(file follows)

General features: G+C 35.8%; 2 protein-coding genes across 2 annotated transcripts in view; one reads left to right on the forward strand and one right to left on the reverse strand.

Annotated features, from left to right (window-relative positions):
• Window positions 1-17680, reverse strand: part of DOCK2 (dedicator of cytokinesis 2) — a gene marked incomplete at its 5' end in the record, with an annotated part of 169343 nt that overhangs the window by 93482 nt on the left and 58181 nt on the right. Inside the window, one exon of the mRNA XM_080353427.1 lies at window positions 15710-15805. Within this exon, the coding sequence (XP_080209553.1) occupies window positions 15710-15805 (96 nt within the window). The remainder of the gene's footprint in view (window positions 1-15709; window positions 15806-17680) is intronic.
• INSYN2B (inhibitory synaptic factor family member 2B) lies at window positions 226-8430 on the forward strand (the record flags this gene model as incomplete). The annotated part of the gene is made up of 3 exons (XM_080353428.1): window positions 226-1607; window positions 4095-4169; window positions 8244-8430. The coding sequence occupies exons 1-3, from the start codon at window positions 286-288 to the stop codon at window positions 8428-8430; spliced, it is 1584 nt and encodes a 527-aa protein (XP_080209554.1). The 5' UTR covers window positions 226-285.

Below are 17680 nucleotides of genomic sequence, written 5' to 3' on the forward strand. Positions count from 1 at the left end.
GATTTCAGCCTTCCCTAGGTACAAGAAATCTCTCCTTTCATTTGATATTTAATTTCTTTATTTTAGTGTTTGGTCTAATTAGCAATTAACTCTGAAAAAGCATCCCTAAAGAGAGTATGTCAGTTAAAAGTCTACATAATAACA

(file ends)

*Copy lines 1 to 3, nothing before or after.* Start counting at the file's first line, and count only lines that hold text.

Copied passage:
General features: G+C 35.8%; 2 protein-coding genes across 2 annotated transcripts in view; one reads left to right on the forward strand and one right to left on the reverse strand.

Annotated features, from left to right (window-relative positions):
• Window positions 1-17680, reverse strand: part of DOCK2 (dedicator of cytokinesis 2) — a gene marked incomplete at its 5' end in the record, with an annotated part of 169343 nt that overhangs the window by 93482 nt on the left and 58181 nt on the right. Inside the window, one exon of the mRNA XM_080353427.1 lies at window positions 15710-15805. Within this exon, the coding sequence (XP_080209553.1) occupies window positions 15710-15805 (96 nt within the window). The remainder of the gene's footprint in view (window positions 1-15709; window positions 15806-17680) is intronic.